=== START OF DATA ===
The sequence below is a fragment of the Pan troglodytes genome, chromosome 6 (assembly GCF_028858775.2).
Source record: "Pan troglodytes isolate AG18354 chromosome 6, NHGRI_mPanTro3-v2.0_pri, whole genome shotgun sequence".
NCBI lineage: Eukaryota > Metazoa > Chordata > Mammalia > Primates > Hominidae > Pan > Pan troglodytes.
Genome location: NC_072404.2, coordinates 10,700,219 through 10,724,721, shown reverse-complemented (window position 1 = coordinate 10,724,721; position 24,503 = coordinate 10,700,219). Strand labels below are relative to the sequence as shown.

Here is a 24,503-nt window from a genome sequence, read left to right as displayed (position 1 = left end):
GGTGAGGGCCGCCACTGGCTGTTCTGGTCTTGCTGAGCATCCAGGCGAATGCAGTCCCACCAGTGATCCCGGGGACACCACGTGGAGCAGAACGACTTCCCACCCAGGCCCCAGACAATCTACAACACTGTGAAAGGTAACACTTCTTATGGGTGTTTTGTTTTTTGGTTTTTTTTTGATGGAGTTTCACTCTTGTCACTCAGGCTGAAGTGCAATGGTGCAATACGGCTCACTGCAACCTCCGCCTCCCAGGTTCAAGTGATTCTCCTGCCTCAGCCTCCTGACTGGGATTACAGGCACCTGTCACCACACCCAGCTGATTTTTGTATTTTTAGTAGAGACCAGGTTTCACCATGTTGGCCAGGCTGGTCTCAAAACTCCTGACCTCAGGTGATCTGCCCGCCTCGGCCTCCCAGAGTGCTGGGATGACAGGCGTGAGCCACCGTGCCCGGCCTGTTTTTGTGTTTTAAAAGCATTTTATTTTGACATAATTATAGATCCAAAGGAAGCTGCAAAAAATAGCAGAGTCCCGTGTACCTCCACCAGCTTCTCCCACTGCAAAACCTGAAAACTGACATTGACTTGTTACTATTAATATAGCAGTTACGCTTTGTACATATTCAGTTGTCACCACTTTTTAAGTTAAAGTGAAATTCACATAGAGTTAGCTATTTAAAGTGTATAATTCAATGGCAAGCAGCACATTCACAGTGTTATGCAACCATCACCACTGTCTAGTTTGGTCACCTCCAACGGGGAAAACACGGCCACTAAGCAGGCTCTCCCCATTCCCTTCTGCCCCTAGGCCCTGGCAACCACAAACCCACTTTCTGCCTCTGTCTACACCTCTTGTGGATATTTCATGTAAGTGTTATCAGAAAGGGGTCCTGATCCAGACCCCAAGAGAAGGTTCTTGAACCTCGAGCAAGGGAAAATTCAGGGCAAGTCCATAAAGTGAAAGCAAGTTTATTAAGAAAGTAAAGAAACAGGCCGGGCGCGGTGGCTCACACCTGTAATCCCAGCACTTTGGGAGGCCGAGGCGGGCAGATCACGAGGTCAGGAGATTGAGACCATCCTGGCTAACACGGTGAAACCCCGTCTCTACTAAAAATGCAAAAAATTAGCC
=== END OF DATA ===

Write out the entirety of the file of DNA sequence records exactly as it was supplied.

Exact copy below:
The sequence below is a fragment of the Pan troglodytes genome, chromosome 6 (assembly GCF_028858775.2).
Source record: "Pan troglodytes isolate AG18354 chromosome 6, NHGRI_mPanTro3-v2.0_pri, whole genome shotgun sequence".
NCBI lineage: Eukaryota > Metazoa > Chordata > Mammalia > Primates > Hominidae > Pan > Pan troglodytes.
Genome location: NC_072404.2, coordinates 10,700,219 through 10,724,721, shown reverse-complemented (window position 1 = coordinate 10,724,721; position 24,503 = coordinate 10,700,219). Strand labels below are relative to the sequence as shown.

Here is a 24,503-nt window from a genome sequence, read left to right as displayed (position 1 = left end):
GGTGAGGGCCGCCACTGGCTGTTCTGGTCTTGCTGAGCATCCAGGCGAATGCAGTCCCACCAGTGATCCCGGGGACACCACGTGGAGCAGAACGACTTCCCACCCAGGCCCCAGACAATCTACAACACTGTGAAAGGTAACACTTCTTATGGGTGTTTTGTTTTTTGGTTTTTTTTTGATGGAGTTTCACTCTTGTCACTCAGGCTGAAGTGCAATGGTGCAATACGGCTCACTGCAACCTCCGCCTCCCAGGTTCAAGTGATTCTCCTGCCTCAGCCTCCTGACTGGGATTACAGGCACCTGTCACCACACCCAGCTGATTTTTGTATTTTTAGTAGAGACCAGGTTTCACCATGTTGGCCAGGCTGGTCTCAAAACTCCTGACCTCAGGTGATCTGCCCGCCTCGGCCTCCCAGAGTGCTGGGATGACAGGCGTGAGCCACCGTGCCCGGCCTGTTTTTGTGTTTTAAAAGCATTTTATTTTGACATAATTATAGATCCAAAGGAAGCTGCAAAAAATAGCAGAGTCCCGTGTACCTCCACCAGCTTCTCCCACTGCAAAACCTGAAAACTGACATTGACTTGTTACTATTAATATAGCAGTTACGCTTTGTACATATTCAGTTGTCACCACTTTTTAAGTTAAAGTGAAATTCACATAGAGTTAGCTATTTAAAGTGTATAATTCAATGGCAAGCAGCACATTCACAGTGTTATGCAACCATCACCACTGTCTAGTTTGGTCACCTCCAACGGGGAAAACACGGCCACTAAGCAGGCTCTCCCCATTCCCTTCTGCCCCTAGGCCCTGGCAACCACAAACCCACTTTCTGCCTCTGTCTACACCTCTTGTGGATATTTCATGTAAGTGTTATCAGAAAGGGGTCCTGATCCAGACCCCAAGAGAAGGTTCTTGAACCTCGAGCAAGGGAAAATTCAGGGCAAGTCCATAAAGTGAAAGCAAGTTTATTAAGAAAGTAAAGAAACAGGCCGGGCGCGGTGGCTCACACCTGTAATCCCAGCACTTTGGGAGGCCGAGGCGGGCAGATCACGAGGTCAGGAGATTGAGACCATCCTGGCTAACACGGTGAAACCCCGTCTCTACTAAAAATGCAAAAAATTAGCC